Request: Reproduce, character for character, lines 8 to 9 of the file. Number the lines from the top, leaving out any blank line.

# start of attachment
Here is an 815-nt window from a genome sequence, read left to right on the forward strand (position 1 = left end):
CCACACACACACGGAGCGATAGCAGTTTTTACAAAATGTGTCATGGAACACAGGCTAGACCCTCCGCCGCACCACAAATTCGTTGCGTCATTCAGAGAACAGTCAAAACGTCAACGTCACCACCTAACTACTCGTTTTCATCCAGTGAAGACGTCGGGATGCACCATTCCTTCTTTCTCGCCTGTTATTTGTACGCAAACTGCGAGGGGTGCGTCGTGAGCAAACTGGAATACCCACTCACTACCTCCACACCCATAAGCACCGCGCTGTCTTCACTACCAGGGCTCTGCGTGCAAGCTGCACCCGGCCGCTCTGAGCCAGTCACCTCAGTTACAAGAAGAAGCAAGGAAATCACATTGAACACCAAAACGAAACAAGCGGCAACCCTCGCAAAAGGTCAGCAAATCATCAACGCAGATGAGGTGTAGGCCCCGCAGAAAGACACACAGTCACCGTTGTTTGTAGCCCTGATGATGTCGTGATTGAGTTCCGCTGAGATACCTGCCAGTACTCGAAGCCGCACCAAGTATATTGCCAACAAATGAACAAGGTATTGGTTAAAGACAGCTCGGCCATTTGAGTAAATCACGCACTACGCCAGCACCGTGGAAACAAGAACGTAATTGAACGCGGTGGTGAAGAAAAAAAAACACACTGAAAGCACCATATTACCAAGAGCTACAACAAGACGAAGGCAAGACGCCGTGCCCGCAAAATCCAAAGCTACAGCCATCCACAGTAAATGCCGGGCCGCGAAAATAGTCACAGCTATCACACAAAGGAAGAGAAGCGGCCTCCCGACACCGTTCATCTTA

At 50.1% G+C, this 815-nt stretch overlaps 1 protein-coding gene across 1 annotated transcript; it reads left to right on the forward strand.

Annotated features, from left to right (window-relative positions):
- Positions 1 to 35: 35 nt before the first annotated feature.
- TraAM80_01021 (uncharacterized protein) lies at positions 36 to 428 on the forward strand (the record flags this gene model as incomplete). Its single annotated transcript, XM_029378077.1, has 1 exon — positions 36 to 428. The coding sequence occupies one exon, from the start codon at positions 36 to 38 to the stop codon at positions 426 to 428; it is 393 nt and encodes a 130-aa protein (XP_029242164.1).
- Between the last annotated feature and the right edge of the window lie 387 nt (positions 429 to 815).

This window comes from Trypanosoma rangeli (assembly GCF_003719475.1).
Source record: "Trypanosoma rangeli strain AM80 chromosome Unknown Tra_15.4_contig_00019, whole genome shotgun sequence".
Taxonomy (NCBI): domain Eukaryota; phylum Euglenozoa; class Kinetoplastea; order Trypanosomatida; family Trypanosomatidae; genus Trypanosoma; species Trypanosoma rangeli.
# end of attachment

This window comes from Trypanosoma rangeli (assembly GCF_003719475.1).
Source record: "Trypanosoma rangeli strain AM80 chromosome Unknown Tra_15.4_contig_00019, whole genome shotgun sequence".